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Prosocial behaviors are essential for social bonding and cohesion, but the mechanisms that underpin these behaviors are not well understood. Using a combination of computer simulations and brain scans, Dr. Patricia Lockwood and colleagues from both UCL and Oxford have shown in an article published in the journal PNAS that when people learn to benefit others, this learning is underpinned by reinforcement learning signals in a brain region known as the subgenual anterior cingulate cortex (sgACC).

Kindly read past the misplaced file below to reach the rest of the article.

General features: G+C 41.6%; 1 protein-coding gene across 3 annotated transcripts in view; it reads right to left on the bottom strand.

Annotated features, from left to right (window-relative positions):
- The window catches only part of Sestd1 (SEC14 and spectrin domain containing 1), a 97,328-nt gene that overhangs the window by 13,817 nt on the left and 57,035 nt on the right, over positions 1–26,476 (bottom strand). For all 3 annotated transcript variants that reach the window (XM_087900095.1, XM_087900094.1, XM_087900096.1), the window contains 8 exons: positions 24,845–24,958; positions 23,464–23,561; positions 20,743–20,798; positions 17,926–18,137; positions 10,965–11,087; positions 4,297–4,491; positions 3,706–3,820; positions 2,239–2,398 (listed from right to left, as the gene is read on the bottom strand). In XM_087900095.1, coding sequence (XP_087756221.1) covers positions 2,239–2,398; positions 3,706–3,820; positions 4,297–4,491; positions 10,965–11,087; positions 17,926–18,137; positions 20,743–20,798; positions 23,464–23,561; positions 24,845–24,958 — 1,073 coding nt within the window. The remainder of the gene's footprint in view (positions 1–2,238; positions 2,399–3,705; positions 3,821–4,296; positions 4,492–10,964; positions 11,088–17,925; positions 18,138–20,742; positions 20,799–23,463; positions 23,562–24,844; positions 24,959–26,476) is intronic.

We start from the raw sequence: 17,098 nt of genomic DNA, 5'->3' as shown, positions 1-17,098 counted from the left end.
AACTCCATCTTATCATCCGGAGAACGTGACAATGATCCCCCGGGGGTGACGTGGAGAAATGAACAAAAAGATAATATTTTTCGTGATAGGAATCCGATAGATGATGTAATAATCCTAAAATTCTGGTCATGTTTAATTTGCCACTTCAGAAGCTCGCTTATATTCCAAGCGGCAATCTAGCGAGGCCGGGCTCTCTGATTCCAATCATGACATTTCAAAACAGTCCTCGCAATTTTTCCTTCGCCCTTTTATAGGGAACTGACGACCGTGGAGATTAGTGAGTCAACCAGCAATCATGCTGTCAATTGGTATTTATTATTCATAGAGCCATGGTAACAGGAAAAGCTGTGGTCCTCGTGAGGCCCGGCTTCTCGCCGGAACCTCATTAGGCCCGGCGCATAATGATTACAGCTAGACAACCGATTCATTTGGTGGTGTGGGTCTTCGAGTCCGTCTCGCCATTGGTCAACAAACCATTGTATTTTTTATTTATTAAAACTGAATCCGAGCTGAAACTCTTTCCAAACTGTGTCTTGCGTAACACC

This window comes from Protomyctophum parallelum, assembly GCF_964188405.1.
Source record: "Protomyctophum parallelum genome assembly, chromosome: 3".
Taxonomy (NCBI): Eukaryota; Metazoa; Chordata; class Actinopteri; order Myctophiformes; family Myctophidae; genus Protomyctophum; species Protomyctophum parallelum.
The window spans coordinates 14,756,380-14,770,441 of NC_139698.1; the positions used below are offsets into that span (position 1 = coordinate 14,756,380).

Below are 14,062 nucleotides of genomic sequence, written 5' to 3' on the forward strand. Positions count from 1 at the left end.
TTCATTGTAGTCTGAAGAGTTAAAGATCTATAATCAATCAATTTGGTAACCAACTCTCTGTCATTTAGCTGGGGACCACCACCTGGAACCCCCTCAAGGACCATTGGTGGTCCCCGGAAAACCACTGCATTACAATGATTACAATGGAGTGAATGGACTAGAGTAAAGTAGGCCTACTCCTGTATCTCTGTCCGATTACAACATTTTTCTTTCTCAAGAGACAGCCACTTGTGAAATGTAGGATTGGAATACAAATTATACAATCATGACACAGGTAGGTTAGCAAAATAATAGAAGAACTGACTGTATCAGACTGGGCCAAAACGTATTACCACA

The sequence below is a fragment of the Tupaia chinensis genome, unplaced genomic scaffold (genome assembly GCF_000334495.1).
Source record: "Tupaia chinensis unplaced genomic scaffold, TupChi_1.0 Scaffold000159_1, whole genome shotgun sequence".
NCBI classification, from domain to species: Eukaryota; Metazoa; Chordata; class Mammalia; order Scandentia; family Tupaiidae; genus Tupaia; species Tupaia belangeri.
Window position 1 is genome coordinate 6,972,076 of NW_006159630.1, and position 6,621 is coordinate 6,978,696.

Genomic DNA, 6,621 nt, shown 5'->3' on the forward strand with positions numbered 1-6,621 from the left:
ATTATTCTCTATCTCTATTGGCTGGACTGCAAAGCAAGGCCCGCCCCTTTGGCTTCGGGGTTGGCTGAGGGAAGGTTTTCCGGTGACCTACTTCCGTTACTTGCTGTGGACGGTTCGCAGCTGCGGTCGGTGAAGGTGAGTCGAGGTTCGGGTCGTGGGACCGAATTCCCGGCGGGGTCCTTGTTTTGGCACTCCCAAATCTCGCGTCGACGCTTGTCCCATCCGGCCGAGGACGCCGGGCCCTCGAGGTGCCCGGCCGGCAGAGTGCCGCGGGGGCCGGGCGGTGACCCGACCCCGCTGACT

They also found that there is substantial individual variability in people’s ability for prosocial learning. More empathic people learn faster and have more selective responses in the sgACC when benefitting others. The results thus reveal a computational mechanism driving prosocial learning in humans and why empathy and prosocial behavior may be linked. This framework could help to explain reduced empathy and prosocial behavior in people with disorders of social cognition.

A video with Dr. Lockwood can be seen here.

This work has also been featured in the national news:

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